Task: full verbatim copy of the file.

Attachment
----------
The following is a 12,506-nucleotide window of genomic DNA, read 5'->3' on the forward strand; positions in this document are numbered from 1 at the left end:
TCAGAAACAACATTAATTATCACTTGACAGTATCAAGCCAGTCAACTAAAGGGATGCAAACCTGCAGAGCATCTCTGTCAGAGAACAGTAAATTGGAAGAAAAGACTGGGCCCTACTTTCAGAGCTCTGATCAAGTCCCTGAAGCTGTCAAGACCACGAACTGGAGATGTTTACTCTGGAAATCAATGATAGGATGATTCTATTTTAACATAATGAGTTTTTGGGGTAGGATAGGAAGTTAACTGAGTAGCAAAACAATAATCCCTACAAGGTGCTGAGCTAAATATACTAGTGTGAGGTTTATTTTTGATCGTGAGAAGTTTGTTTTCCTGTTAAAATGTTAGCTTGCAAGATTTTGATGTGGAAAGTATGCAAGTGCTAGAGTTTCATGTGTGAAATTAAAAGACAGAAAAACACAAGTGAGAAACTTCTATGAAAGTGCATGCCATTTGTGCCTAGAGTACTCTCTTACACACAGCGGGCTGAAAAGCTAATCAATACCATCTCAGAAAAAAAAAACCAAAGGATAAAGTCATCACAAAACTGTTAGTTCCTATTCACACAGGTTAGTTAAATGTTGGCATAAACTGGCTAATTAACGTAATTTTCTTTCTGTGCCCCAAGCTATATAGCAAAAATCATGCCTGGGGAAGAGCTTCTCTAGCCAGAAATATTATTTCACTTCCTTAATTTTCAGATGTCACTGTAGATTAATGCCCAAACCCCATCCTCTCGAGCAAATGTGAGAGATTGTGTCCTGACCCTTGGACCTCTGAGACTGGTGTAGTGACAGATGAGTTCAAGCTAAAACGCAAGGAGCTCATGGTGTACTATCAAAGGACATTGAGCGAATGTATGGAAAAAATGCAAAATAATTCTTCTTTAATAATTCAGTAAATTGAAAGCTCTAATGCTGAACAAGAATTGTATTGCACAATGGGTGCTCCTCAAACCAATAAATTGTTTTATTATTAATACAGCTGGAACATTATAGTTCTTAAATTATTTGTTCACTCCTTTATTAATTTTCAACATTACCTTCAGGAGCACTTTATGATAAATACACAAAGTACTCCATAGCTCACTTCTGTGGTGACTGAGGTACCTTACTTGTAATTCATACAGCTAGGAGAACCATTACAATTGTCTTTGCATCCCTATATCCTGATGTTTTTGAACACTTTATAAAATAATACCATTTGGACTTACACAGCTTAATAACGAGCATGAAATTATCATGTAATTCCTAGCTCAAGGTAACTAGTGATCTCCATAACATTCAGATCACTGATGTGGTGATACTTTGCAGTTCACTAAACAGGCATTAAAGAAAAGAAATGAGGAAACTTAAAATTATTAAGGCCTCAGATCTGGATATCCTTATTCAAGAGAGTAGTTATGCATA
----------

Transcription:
The following is a 12,506-nucleotide window of genomic DNA, read 5'->3' on the forward strand; positions in this document are numbered from 1 at the left end:
TCAGAAACAACATTAATTATCACTTGACAGTATCAAGCCAGTCAACTAAAGGGATGCAAACCTGCAGAGCATCTCTGTCAGAGAACAGTAAATTGGAAGAAAAGACTGGGCCCTACTTTCAGAGCTCTGATCAAGTCCCTGAAGCTGTCAAGACCACGAACTGGAGATGTTTACTCTGGAAATCAATGATAGGATGATTCTATTTTAACATAATGAGTTTTTGGGGTAGGATAGGAAGTTAACTGAGTAGCAAAACAATAATCCCTACAAGGTGCTGAGCTAAATATACTAGTGTGAGGTTTATTTTTGATCGTGAGAAGTTTGTTTTCCTGTTAAAATGTTAGCTTGCAAGATTTTGATGTGGAAAGTATGCAAGTGCTAGAGTTTCATGTGTGAAATTAAAAGACAGAAAAACACAAGTGAGAAACTTCTATGAAAGTGCATGCCATTTGTGCCTAGAGTACTCTCTTACACACAGCGGGCTGAAAAGCTAATCAATACCATCTCAGAAAAAAAAAACCAAAGGATAAAGTCATCACAAAACTGTTAGTTCCTATTCACACAGGTTAGTTAAATGTTGGCATAAACTGGCTAATTAACGTAATTTTCTTTCTGTGCCCCAAGCTATATAGCAAAAATCATGCCTGGGGAAGAGCTTCTCTAGCCAGAAATATTATTTCACTTCCTTAATTTTCAGATGTCACTGTAGATTAATGCCCAAACCCCATCCTCTCGAGCAAATGTGAGAGATTGTGTCCTGACCCTTGGACCTCTGAGACTGGTGTAGTGACAGATGAGTTCAAGCTAAAACGCAAGGAGCTCATGGTGTACTATCAAAGGACATTGAGCGAATGTATGGAAAAAATGCAAAATAATTCTTCTTTAATAATTCAGTAAATTGAAAGCTCTAATGCTGAACAAGAATTGTATTGCACAATGGGTGCTCCTCAAACCAATAAATTGTTTTATTATTAATACAGCTGGAACATTATAGTTCTTAAATTATTTGTTCACTCCTTTATTAATTTTCAACATTACCTTCAGGAGCACTTTATGATAAATACACAAAGTACTCCATAGCTCACTTCTGTGGTGACTGAGGTACCTTACTTGTAATTCATACAGCTAGGAGAACCATTACAATTGTCTTTGCATCCCTATATCCTGATGTTTTTGAACACTTTATAAAATAATACCATTTGGACTTACACAGCTTAATAACGAGCATGAAATTATCATGTAATTCCTAGCTCAAGGTAACTAGTGATCTCCATAACATTCAGATCACTGATGTGGTGATACTTTGCAGTTCACTAAACAGGCATTAAAGAAAAGAAATGAGGAAACTTAAAATTATTAAGGCCTCAGATCTGGATATCCTTATTCAAGAGAGTAGTTATGCATA